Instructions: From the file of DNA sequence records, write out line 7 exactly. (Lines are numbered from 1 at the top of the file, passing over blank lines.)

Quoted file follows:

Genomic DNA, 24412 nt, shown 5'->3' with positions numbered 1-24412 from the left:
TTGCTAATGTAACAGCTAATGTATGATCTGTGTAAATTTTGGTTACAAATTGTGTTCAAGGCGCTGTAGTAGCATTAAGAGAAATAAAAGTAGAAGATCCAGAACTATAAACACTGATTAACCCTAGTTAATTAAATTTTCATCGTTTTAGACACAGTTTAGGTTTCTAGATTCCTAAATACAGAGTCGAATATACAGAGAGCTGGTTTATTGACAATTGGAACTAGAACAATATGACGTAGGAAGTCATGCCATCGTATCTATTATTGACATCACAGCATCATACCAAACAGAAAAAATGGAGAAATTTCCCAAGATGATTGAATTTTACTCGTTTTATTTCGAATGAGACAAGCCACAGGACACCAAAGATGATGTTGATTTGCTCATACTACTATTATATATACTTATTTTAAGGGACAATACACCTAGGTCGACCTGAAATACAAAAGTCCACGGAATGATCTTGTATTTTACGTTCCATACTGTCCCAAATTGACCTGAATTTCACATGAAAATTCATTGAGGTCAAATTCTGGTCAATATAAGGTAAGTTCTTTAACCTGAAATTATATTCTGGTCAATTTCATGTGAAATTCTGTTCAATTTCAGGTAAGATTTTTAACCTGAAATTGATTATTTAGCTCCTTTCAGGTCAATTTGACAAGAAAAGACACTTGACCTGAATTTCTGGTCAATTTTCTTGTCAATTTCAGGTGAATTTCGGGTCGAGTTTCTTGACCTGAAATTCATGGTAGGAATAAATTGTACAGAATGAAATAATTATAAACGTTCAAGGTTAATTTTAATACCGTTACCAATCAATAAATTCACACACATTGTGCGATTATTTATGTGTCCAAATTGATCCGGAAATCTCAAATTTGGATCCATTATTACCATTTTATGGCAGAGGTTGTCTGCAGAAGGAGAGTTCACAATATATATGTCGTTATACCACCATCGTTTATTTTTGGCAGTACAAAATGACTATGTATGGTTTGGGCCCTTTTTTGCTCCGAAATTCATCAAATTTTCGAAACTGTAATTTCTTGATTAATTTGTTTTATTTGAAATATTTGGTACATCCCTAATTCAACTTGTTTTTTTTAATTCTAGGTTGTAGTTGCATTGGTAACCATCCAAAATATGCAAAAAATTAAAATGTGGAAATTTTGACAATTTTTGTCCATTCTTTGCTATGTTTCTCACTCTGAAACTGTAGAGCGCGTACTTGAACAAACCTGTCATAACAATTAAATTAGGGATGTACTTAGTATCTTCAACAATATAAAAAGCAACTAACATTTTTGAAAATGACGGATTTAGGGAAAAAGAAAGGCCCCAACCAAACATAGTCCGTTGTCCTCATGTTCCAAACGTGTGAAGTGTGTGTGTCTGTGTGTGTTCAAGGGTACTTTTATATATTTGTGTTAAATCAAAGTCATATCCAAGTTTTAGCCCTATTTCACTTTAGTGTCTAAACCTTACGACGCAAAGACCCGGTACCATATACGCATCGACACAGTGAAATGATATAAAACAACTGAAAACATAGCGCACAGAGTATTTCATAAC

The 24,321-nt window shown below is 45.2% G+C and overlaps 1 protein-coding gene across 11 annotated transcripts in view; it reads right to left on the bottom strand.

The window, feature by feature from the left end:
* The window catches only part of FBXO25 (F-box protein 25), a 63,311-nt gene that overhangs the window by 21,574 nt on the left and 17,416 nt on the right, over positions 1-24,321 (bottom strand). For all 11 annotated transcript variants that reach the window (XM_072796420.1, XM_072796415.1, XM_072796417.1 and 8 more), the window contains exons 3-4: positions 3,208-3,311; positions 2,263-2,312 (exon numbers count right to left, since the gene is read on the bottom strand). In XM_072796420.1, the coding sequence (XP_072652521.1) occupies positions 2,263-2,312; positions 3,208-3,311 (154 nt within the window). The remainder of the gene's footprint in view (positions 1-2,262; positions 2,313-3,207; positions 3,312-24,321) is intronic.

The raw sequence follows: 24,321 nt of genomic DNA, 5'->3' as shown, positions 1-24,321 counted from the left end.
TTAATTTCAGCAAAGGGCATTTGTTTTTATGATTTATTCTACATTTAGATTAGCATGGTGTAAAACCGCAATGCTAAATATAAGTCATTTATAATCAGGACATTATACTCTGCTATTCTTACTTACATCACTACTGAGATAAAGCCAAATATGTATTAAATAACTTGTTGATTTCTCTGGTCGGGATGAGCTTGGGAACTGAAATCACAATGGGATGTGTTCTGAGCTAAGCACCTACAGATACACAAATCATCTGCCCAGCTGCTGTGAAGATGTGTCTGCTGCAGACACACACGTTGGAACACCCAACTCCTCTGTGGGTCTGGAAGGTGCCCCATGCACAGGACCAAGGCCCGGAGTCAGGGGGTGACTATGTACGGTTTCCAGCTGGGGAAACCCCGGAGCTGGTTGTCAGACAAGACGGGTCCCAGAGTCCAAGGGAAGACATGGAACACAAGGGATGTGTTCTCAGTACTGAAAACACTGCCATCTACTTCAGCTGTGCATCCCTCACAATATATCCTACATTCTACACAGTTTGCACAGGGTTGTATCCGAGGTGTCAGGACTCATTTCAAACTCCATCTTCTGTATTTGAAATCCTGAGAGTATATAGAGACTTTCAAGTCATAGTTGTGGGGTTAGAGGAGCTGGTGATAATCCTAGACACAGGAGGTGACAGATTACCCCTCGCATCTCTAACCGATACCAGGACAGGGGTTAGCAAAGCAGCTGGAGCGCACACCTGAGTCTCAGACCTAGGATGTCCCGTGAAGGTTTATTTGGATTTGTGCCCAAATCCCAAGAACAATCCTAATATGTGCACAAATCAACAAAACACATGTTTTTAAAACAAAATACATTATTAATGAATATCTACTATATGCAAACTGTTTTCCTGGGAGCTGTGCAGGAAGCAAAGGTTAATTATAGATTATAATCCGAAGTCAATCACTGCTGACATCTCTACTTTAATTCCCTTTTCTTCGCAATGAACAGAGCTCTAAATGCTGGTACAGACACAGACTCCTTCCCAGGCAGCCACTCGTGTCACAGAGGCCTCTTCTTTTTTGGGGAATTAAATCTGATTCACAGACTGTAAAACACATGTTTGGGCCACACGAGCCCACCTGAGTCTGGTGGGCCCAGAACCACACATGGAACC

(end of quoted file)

TTAATTTCAGCAAAGGGCATTTGTTTTTATGATTTATTCTACATTTAGATTAGCATGGTGTAAAACCGCAATGCTAAATATAAGTCATTTATAATCAGGACATTATACTCTGCTATTCTTACTTACATCACTACTGAGATAAAGCCAAATATGTATTAAATAACTTGTTGATTTCTCTGGTCGGGATGAGCTTGGGAACTGAAATCACAATGGGATGTGTTCTGAGCTAAGCACCTACAGATACACAAATCATCTGCCCAGCTGCTGTGAAGATGTGTCTGCTGCAGACACACACGTTGGAACACCCAACTCCTCTGTGGGTCTGGAAGGTGCCCCATGCACAGGACCAAGGCCCGGAGTCAGGGGGTGACTATGTACGGTTTCCAGCTGGGGAAACCCCGGAGCTGGTTGTCAGACAAGACGGGTCCCAGAGTCCAAGGGAAGACATGGAACACAAGGGATGTGTTCTCAGTACTGAAAACACTGCCATCTACTTCAGCTGTGCATCCCTCACAATATATCCTACATTCTACACAGTTTGCACAGGGTTGTATCCGAGGTGTCAGGACTCATTTCAAACTCCATCTTCTGTATTTGAAATCCTGAGAGTATATAGAGACTTTCAAGTCATAGTTGTGGGGTTAGAGGAGCTGGTGATAATCCTAGACACAGGAGGTGACAGATTACCCCTCGCATCTCTAACCGATACCAGGACAGGGGTTAGCAAAGCAGCTGGAGCGCACACCTGAGTCTCAGACCTAGGATGTCCCGTGAAGGTTTATTTGGATTTGTGCCCAAATCCCAAGAACAATCCTAATATGTGCACAAATCAACAAAACACATGTTTTTAAAACAAAATACATTATTAATGAATATCTACTATATGCAAACTGTTTTCCTGGGAGCTGTGCAGGAAGCAAAGGTTAATTATAGATTATAATCCGAAGTCAATCACTGCTGACATCTCTACTTTAATTCCCTTTTCTTCGCAATGAACAGAGCTCTAAATGCTGGTACAGACACAGACTCCTTCCCAGGCAGCCACTCGTGTCACAGAGGCCTCTTCTTTTTTGGGGAATTAAATCTGATTCACAGACTGTAAAACACATGTTTGGGCCACACGAGCCCACCTGAGTCTGGTGGGCCCAGAACCACACATGGAACC